This article is part of the supplement: Selected articles from the Second Annual Translational Bioinformatics Conference (TBC 2012)
Curation-free biomodules mechanisms in prostate cancer predict recurrent disease
- Equal contributors
1 Ctr for Biomed Informatics and Dept of Medicine, The University of Chicago, Chicago, IL, USA
2 Depts of Biomedical Informatics and Internal Medicine, Ohio State University College of Medicine, Columbus, OH, USA
3 Depts of Medicine & of Bioengineering, University of Illinois at Chicago, Chicago, IL, USA
4 University of Illinois Hospital and Health Science System, Chicago, IL, USA
5 University of Illinois Cancer Center, Chicago, IL, USA
BMC Medical Genomics 2013, 6(Suppl 2):S4 doi:10.1186/1755-8794-6-S2-S4Published: 7 May 2013
Gene expression-based prostate cancer gene signatures of poor prognosis are hampered by lack of gene feature reproducibility and a lack of understandability of their function. Molecular pathway-level mechanisms are intrinsically more stable and more robust than an individual gene. The Functional Analysis of Individual Microarray Expression (FAIME) we developed allows distinctive sample-level pathway measurements with utility for correlation with continuous phenotypes (e.g. survival). Further, we and others have previously demonstrated that pathway-level classifiers can be as accurate as gene-level classifiers using curated genesets that may implicitly comprise ascertainment biases (e.g. KEGG, GO). Here, we hypothesized that transformation of individual prostate cancer patient gene expression to pathway-level mechanisms derived from automated high throughput analyses of genomic datasets may also permit personalized pathway analysis and improve prognosis of recurrent disease.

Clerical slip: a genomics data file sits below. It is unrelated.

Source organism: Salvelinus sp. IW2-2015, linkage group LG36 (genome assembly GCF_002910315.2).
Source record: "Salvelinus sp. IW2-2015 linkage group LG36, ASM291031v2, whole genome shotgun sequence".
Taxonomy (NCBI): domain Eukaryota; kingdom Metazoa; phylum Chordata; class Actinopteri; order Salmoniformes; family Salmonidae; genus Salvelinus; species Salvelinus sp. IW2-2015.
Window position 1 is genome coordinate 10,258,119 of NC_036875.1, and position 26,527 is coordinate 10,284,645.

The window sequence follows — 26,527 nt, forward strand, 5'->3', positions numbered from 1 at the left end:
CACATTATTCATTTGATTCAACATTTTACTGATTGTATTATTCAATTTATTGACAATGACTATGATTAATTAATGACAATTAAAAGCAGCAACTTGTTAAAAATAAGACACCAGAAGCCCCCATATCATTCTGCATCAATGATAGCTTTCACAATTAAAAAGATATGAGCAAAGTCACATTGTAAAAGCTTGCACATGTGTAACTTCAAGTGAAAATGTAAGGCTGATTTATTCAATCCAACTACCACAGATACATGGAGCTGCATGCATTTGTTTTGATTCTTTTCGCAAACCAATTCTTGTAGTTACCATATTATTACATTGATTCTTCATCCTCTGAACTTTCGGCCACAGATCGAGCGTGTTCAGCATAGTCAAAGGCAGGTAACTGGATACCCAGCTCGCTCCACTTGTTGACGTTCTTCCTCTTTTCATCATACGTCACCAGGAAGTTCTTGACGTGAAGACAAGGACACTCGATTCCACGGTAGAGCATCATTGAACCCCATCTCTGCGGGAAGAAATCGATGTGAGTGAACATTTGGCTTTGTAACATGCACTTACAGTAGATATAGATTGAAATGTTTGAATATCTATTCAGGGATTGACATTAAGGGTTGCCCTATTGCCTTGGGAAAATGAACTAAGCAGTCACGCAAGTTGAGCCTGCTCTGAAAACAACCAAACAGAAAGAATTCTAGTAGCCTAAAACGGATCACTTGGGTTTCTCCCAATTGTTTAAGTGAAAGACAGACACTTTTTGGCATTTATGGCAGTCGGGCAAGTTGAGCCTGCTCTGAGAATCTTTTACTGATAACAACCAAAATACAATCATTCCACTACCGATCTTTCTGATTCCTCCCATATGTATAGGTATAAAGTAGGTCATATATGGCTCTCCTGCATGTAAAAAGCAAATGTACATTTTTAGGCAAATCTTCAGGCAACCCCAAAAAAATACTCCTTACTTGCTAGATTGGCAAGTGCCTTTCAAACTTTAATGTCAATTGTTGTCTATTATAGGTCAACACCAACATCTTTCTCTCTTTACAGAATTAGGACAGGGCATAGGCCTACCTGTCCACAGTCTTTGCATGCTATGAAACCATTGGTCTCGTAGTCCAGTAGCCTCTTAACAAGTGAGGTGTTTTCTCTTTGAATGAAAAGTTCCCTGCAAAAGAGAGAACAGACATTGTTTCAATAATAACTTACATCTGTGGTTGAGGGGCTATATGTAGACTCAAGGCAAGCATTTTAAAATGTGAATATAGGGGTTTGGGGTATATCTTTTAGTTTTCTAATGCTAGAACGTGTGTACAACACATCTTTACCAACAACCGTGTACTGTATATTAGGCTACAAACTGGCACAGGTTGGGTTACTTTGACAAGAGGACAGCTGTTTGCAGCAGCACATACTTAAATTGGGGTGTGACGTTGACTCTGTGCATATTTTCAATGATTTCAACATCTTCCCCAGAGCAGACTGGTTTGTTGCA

Via FAIME, three independent prostate gene expression arrays with both normal and tumor samples were transformed into two distinct types of molecular pathway mechanisms: (i) the curated Gene Ontology (GO) and (ii) dynamic expression activity networks of cancer (Cancer Modules). FAIME-derived mechanisms for tumorigenesis were then identified and compared. Curated GO and computationally generated "Cancer Module" mechanisms overlap significantly and are enriched for known oncogenic deregulations and highlight potential areas of investigation. We further show in two independent datasets that these pathway-level tumorigenesis mechanisms can identify men who are more likely to develop recurrent prostate cancer (log-rank_p = 0.019).
Curation-free biomodules classification derived from congruent gene expression activation breaks from the paradigm of recapitulating the known curated pathway mechanism universe.